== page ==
And then comes my favorite gift of all: ערת תחשים, or “Tachash skins”. Nobody has a clue what a tachash is, other than a creature which has a skin, and the other mentions in the Bible are all to its leather, usually in semi-mystical tones. The translations are all over the place: many sources hold that it’s a sea creature, so we get manatees, dolphins, porpoises, dugongs, and seals. Christian sources hold that it’s a badger, going all the way back to the Tyndale Bible, which called it “taxus”. The Wycliffe translation, bizarrely, offers “iacynt”, which means either “hyacinth” or “jacinth”, which doesn’t even have a skin. Google Translate, which, yes, interprets phrases in modern Hebrew, cheerfully offers “dachshund” (now there’s an image!). But the best interpretation at all is the traditional Hebrew one, echoed by Rashi and the Babylonian Talmud: understanding that if you’re making shit up, you should go big or go home, the Talmudic take is that the tachash was a multicolored unicorn.

So, as to where the Israelites might have gotten all this stuff (er, except the unicorn skins, which are so weird we have to just smile and nod our way through it): we’re told that they left Egypt having borrowed valuables from their neighbors, who were anxious to be rid of them, which explains how they might have large quantities of gold and silver, as well as other valuables like gemstones and purple dyes. Linen, goathair, and skins are reasonable things for a nomadic group to have or trade for. Why they might be lugging acacia beams or ingots of copper around, though, I have no idea. Maybe they chopped down some acacias at their last oasis.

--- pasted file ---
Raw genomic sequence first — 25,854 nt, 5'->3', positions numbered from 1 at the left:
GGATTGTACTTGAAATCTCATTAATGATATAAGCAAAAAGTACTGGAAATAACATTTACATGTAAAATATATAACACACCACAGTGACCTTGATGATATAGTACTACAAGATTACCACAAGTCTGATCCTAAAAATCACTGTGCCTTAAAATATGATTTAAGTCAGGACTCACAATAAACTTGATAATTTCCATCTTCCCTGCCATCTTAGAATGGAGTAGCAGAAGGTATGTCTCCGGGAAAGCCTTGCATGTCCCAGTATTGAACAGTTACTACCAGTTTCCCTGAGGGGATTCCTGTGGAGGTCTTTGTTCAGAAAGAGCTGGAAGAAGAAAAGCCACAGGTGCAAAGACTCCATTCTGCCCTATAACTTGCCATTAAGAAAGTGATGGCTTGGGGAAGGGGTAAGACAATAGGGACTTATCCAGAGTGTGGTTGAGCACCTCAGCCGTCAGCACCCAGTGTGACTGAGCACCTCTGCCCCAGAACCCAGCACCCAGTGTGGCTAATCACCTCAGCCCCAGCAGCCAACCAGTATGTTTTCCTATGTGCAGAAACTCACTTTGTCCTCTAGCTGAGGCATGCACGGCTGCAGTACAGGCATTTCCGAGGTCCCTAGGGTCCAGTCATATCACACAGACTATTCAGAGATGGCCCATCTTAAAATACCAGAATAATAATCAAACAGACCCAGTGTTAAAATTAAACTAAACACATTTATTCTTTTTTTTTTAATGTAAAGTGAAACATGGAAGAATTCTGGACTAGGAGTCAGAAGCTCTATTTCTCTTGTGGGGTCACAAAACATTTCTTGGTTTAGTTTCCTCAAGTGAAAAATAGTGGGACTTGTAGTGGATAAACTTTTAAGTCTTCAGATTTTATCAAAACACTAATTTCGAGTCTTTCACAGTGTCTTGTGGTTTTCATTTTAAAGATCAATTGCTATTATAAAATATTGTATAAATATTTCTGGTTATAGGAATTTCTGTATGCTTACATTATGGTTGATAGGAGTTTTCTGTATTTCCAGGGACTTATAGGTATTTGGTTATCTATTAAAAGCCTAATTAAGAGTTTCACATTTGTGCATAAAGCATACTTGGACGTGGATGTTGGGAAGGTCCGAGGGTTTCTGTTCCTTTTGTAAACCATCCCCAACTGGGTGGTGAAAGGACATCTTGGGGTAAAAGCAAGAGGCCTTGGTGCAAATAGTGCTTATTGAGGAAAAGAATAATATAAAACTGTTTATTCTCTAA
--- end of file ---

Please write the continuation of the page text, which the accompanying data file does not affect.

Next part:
Anyways, this chapter also explains how many of these gifts are to be used, listing them mostly in order from the most notable elements of the tabernacle to the least. Of course, the crowning glory of the desert sanctuary is the Ark of the Covenant, notable not least for the fact that God promises that his presence will reside immediately over the Ark, between the ornamental cherubim. The other furnishings of the tabernacle described are a table laden with “bread of the Presence” (the bread itself is elsewhere described to have mystical properties imbued by the nearness of God), and a candelabrum with seven lights. All of these furnishings are made of gold, sometimes over wood, so the interior of the tabernacle’s actually pretty ostentatious. The tabernacle itself is described next, and it’s made essentially of linen on wooden frames, which connect to each other qand to an underlying framework. The described frame is actually pretty well-engineered: it’s all clasps and pegs and sockets, so that it could plausibly be broken down into pieces and relocated. The furnishings are also designed with rings and poles set in them so that they can be lifted onto shoulders and carried around. All in all, the description’s a plausible if overfurnished shrine. Finally, the tabernacle has two partitions: one separating the Ark out into a specially sanctified area, and one separating the Tabernacle from the courtyard, which is itself ringed around by linen tapestries. Context suggests that the courtyard is also where the altar is built, which seems a rather utilitarian construction, of wood and copper, although like all the other elements of the Tabernacle, it has rings and poles for carrying.

All in all, a pretty dry account, except for the few fun bits near the beginning. The next section will unfortunately continue with the Tabernacle decorations and procedures, but after that we get back to the wacky doings of the Israelite community.


About Jake
I'm a mathematics professor at the University of Louisville, and a geek.